Headline: Climate & Air Quality

Greenhouse gas emissions from human sources have increased dramatically since the dawn of the Industrial Revolution. This has led to a 40 per cent increase in the atmospheric concentration of CO2 since 1750. There is strong scientific consensus that climate change and its various effects, including global warming and rising sea levels, are driven by these processes. Key sources of greenhouse gas emissions are also often major sources of air pollutants such as ozone precursors and particulate matter. The World Health Organisation (WHO) estimates that air pollution is responsible for seven million premature deaths worldwide each year – and this figure is growing. In addition, climate change and air pollution both have severe impacts on agricultural production and consequently on food security. While distinct issues, there are many connections between climate change and air quality. Clearly, reducing greenhouse gas and air pollutant emissions is critical to curbing climate change and safeguarding human health and food security.

The IASS conducts research on climate policy as well as the sources and impacts of air pollution and strategies for its mitigation. Our work on air quality focuses primarily on urban areas, particularly in Europe and South Asia, and pays particular attention to the close link between air quality and climate change. The IASS also monitors, analyses and contributes to the implementation of two key policy processes at the international level: the Paris Climate Agreement and the work of the Climate and Clean Air Coalition (CCAC). Finally, researchers examine how technologies for removing greenhouse gases from the atmosphere or for increasing the reflection of sunlight away from Earth are entering science, society, and politics.

Projects

Implementing the Paris Agreement - Overcoming Barriers and Identifying Drivers for Effective Climate Governance

The Paris Climate Agreement has been in force since November 2016. The countries that have adopted the agreement must now develop a regulatory regime for its implementation, deliver on their proposed commitments, and develop these further as the process progresses. This project analyses the main barriers to and drivers of implementation and examines the courses of action open to different actors.

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Climate Engineering in Science, Society and Politics

Even with ambitious climate action, the impacts of climate change are set to increase massively. In this context, interest in climate engineering measures is growing. However, alongside considerations of their technical feasibility, these interventions in the climate system raise fundamental political, cultural and ethical questions.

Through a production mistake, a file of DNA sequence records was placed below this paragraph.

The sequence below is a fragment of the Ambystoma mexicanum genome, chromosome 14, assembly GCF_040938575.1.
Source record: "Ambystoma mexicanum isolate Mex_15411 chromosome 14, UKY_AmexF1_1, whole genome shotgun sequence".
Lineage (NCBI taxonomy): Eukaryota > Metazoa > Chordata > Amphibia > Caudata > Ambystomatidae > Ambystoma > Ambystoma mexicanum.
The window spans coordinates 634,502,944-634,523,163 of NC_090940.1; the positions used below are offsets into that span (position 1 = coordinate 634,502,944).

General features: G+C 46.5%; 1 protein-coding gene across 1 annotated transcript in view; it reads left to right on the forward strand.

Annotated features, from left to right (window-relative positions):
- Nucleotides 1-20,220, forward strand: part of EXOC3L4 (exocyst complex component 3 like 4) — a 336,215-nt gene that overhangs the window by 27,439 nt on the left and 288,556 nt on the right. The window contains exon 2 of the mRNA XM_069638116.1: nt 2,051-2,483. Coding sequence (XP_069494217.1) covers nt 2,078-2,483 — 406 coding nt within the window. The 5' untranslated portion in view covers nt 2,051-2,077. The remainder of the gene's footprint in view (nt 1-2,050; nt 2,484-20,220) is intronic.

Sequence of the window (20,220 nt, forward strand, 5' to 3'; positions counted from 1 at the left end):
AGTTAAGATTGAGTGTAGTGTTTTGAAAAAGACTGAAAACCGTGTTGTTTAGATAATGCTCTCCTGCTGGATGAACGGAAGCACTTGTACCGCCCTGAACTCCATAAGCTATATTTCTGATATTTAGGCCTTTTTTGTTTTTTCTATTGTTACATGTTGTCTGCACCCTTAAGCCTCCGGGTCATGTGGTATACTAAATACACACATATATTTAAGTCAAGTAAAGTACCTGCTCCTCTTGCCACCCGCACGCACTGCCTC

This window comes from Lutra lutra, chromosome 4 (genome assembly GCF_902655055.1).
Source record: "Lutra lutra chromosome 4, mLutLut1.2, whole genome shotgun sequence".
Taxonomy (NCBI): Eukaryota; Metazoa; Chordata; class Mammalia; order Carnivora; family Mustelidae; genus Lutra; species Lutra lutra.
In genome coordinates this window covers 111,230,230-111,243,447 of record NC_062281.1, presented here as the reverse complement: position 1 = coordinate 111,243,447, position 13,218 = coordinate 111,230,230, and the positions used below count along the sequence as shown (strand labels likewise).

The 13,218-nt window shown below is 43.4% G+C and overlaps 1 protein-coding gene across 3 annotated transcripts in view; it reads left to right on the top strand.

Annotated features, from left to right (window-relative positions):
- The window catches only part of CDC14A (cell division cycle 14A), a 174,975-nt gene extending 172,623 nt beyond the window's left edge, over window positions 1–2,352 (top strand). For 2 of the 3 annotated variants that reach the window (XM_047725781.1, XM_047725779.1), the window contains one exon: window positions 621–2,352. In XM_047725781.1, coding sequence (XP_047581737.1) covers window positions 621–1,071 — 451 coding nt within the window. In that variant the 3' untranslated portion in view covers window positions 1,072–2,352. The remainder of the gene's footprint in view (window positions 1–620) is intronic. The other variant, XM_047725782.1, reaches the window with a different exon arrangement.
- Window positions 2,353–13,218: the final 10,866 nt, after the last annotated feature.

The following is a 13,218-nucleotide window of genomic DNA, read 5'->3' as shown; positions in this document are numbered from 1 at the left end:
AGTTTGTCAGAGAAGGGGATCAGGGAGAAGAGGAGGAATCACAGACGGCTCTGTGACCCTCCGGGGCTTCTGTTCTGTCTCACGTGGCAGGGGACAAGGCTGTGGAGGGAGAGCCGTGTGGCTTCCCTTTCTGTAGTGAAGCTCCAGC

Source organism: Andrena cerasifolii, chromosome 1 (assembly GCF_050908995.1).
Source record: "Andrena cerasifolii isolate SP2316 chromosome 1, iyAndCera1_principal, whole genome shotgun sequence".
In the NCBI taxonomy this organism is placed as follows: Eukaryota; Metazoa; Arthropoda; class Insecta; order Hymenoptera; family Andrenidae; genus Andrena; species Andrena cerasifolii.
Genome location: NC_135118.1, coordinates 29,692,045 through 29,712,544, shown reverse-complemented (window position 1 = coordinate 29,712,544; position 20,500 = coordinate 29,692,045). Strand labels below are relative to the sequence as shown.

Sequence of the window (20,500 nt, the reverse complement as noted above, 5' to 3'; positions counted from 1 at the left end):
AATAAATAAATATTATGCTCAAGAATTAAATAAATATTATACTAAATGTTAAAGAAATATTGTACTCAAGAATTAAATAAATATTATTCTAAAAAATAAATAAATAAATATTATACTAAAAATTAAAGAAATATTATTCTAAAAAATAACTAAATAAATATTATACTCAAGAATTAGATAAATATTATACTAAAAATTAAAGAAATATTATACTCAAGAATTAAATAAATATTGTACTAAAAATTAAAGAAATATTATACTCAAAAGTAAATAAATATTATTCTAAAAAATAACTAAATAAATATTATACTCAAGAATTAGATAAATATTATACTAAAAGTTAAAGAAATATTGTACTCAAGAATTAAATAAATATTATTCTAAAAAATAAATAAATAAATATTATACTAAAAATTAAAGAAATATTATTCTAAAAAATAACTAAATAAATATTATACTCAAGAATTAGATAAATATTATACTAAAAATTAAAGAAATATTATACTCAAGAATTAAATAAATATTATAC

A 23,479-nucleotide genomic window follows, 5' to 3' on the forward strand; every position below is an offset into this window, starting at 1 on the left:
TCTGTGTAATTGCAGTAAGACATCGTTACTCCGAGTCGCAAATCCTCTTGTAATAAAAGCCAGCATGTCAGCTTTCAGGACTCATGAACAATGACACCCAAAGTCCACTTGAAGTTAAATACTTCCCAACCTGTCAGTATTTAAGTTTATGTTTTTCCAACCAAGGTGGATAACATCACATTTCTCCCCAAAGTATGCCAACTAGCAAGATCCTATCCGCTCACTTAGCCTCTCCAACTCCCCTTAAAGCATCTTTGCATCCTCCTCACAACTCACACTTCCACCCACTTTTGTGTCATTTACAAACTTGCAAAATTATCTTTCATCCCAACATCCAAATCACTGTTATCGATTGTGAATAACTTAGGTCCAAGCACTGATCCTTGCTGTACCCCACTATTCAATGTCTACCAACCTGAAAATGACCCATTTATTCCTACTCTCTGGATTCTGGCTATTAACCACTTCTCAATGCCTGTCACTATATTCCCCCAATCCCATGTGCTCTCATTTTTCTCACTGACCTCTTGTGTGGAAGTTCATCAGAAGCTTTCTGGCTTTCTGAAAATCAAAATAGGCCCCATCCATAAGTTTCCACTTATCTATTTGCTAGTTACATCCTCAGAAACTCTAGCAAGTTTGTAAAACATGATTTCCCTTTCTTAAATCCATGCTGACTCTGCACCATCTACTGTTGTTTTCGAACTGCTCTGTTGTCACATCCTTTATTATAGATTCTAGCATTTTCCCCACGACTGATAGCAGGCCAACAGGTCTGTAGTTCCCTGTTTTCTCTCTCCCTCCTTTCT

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CO2Min - Mineral Sequestration of CO2

The natural minerals olivine and basalt are able to bind CO2 over their entire life cycle. However, under natural conditions it can take decades for the minerals to become saturated with the greenhouse gas. How could we harness technology to accelerate the absorption process, thereby contributing to climate protection? What are the potentials and risks of this method for society?

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A Sustainable Atmosphere for the Kathmandu Valley (SusKat)

South Asia is a global hotspot for air pollution. The IASS is carrying out research on this problem in Nepal. In addition to identifying risk mitigation measures jointly with local interest groups, it is supporting the development of administrative capacities and raising awareness of the issue among policymakers and the wider public.

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Climate Action in National and International Processes (ClimAct)

This project is designed to integrate scientific expertise into national and international political processes focussed on climate protection and sustainable development. The research team plays an active role in the United Nations Framework Convention on Climate Change (UNFCCC) climate negotiations and the activities of the Climate and Clean Air Coalition (CCAC).

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COBENEFITS

Mobilising the Multiple Opportunities of Renewable Energies

Together with many of Germany's partner countries in the area of energy and climate policy, this project is carrying out country-specific analyses of the social and economic potentials of an ambitious climate protection programme based on renewable energies. Policy instruments are also being developed to realise these potentials.

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Pathways to Sustainable Energy

How can the heating sector in Germany be made more efficient and intelligent so that fewer fossil fuels are used? How can the energy transition be advanced in Germany and abroad? What measures are necessary to ensure the sustainability of the energy transition in its social dimension? This project addresses these three questions and investigates the prerequisites for a successful energy transition.

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Dossiers

Contributing to the Sustainable Development of Arctic Regions

Sustainable Arctic Futures: A Regional and Global Challenge Dossier

Temperatures in the Arctic are currently rising twice as fast as in most other regions on the planet, a phenomenon most strikingly evidenced by the decreasing extent and volume of Arctic sea ice over the last decades. At the end of summer 2012, the extent of Arctic sea ice was the lowest since satellite measurements began: a mere 3.41 million km2, which is 49% below the 1979 to 2000 average. Since then, summertime sea ice in the Arctic has remained at a historically very low level. The processes currently under way in the Arctic are embedded in climate, economic, legal and social systems and processes that reach far beyond the Arctic Circle.

Links between greenhouse gases, climate change and air quality

Air Pollution and Climate Change Dossier

Air pollution and climate change are closely related. The main sources of CO2 emissions – the extraction and burning of fossil fuels – are not only key drivers of climate change, but also major sources of air pollutants.

Intense Debate about Interventions in the Climate System

Climate Engineering Dossier

While there is still hope that risks from climate change can be limited by cutting greenhouse gas emissions, there is also a perception that ‘time is running out’. This perception of a looming watershed has given rise to calls for research on intentional, large-scale interventions into the climate system, referred to as either ‘climate engineering’ or ‘geoengineering’.